The Field Fills In
What is different now from 2016 is the growing view among many in the Republican Party that Trump is the weakest candidate to put up against President Joe Biden.
With the entries of North Dakota Gov. Doug Burgum, former New Jersey Gov. Chris Christie and former Vice President Mike Pence, the 2024 GOP field is suddenly filled in and formed. While there are rumors of other entrants, the GOP appears set to avoid a rerun of 2016 with 17 candidates.
2016 saw Donald Trump beat Jeb Bush, Ben Carson, Chris Christie, Ted Cruz, Carly Fiorina, Jim Gilmore, Mike Huckabee, John Kasich, Rand Paul, Marco Rubio and Rick Santorum. Additionally, Lindsey Graham, Bobby Jindal, George Pataki, Rick Perry and Scott Walker ran, but dropped out before the Iowa caucuses. Scott Walker is most notable because he was the guy with all the buzz. He entered July 13, 2015, and was out by Sept. 21, 2015. Bush and Walker led the polling until July of 2015. In fact, the high point in Scott Walker’s polling was April 1, 2015. By the time he actually announced, polling averages showed his popularity had already declined eight points from his April polling high.
This year, Doug Burgum, Chris Christie, Ron DeSantis, Larry Elder, Nikki Haley, Asa Hutchinson, Mike Pence, Vivek Ramaswamy and Tim Scott will challenge Trump. The race is inarguably Trump’s to win or lose. He polls nationally around 50% for the GOP. To win the nomination, all candidates must go through Trump. What will be notable is how many of the other nine candidates will decide to make the race about DeSantis instead of Trump.
In 2016, Ohio then-Gov. John Kasich, a liberal Republican, stayed in the Republican primary attacking Ted Cruz, who much of the party began consolidating around against Donald Trump. Every candidate had withdrawn except the three. Kasich, instead of attacking Trump, poured his resources into stopping Cruz. Cruz withdrew on May 3, 2016, and Kasich withdrew one day later, having ensured Trump’s victory.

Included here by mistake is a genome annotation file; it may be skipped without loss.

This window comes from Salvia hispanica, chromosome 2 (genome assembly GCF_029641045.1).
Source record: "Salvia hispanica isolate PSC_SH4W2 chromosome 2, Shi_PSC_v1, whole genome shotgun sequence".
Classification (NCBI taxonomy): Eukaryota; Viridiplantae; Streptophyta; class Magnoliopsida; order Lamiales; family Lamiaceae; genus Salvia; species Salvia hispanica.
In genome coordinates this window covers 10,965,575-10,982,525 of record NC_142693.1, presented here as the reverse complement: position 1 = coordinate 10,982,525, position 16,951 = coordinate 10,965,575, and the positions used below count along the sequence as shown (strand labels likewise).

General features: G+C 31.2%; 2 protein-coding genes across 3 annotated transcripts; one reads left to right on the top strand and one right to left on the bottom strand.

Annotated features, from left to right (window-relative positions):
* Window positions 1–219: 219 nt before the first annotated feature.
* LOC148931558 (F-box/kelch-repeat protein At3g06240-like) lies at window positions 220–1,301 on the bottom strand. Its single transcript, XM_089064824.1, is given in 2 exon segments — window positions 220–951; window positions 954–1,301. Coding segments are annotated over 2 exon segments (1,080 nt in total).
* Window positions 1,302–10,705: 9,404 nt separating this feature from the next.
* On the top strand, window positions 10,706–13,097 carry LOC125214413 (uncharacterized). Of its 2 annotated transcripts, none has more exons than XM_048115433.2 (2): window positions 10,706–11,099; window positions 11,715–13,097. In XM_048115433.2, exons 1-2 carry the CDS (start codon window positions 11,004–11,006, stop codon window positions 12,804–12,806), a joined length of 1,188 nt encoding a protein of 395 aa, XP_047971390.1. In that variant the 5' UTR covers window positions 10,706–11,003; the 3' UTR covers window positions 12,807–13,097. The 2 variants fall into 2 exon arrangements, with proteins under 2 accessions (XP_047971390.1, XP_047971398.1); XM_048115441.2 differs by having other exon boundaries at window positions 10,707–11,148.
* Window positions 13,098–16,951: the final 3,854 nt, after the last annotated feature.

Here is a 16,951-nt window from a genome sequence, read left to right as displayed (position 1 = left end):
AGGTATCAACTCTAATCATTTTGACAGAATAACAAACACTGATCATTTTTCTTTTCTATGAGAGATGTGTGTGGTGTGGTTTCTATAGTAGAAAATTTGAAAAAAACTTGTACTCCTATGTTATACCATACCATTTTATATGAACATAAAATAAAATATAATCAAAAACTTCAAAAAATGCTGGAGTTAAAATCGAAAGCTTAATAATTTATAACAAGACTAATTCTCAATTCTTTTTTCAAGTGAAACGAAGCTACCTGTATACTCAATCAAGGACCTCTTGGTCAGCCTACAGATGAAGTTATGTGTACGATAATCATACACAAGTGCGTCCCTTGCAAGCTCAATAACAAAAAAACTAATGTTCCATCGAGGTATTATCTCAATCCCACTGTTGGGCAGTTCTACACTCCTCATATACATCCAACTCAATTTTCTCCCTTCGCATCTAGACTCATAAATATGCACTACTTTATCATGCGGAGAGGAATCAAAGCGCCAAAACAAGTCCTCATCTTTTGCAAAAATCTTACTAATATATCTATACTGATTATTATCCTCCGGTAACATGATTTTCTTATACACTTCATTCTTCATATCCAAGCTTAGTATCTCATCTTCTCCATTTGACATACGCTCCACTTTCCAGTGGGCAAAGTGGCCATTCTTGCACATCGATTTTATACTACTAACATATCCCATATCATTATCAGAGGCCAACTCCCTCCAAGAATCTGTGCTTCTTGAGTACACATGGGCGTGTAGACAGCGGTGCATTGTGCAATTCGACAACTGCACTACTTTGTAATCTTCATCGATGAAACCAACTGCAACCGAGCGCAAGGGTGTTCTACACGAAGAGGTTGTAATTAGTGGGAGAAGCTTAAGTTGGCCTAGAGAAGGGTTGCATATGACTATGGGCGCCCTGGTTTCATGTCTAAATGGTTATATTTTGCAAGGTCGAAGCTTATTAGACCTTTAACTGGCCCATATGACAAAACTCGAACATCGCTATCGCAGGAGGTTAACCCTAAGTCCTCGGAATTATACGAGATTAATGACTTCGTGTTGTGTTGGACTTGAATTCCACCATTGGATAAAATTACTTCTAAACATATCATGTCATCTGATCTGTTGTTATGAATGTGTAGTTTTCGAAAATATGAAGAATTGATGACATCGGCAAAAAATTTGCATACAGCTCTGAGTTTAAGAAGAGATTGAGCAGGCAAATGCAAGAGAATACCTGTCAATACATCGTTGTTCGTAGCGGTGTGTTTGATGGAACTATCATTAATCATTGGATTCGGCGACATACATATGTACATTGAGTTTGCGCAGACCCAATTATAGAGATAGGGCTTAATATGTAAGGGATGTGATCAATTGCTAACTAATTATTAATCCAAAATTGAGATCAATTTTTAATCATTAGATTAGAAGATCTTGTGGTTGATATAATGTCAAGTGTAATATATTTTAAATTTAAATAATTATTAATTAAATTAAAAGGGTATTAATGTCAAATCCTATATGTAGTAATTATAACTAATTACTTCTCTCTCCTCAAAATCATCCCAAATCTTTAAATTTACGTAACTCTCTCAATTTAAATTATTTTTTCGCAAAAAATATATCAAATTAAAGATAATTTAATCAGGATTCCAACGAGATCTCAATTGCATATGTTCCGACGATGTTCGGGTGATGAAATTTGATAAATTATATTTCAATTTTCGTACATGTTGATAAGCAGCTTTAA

2024 could see a similar effort against DeSantis and, already, several of his rivals treat him, not Trump, as the man to beat. All this helps Trump. What is different now from 2016 is the growing view among many in the Republican Party that Trump is the weakest candidate to put up against President Joe Biden. Christie and Pence both seem to understand that Trump must be dealt with before DeSantis, lest they repeat the Kasich play of 2016.
With his entry the other day, Pence answered the question I have said he would have to answer that no other candidate would — why you, not your boss? Pence runs as a former vice president to Donald Trump. He has to answer the question why voters should pick him and not the man who chose him for vice president. His answer, onstage in Iowa, is that Trump asked Pence, on Jan. 6, 2021, to choose Trump, not the Constitution, and Pence chose the Constitution. Now he runs for the Constitution, against Trump.
Christie too, early in the week, blasted reporters for saying Christie seems more interested in running against Trump than winning the GOP nomination. Christie noted that one must run through Trump to get that nomination. Both men seem ready to kamikaze their campaigns into Trump, which might actually help them, but undoubtedly could help others.
As for former president Trump himself, he seems to have settled on a safe, conservative play. He will not take the stage with the other candidates at the first Republican primary debate in August. He undoubtedly hopes the candidates will, onstage, tear DeSantis to pieces. He has not barnstormed the country. He has mostly vented, in all caps, on his own social media platform, hoping others will screenshot and tweet what none would otherwise see. Like Smaug on his gold, Trump prefers to just rest on his polling lead while the other nine candidates fight each other. It is a reasonable play.
The problem, however, are pending indictments. Those may rally the faithful to him and raise his polling. But the indictments will cost him money and time and could wear him down, let alone cart him off to jail. There are risks ahead for the man at the top with nine ambitious men and women ready to take his place.
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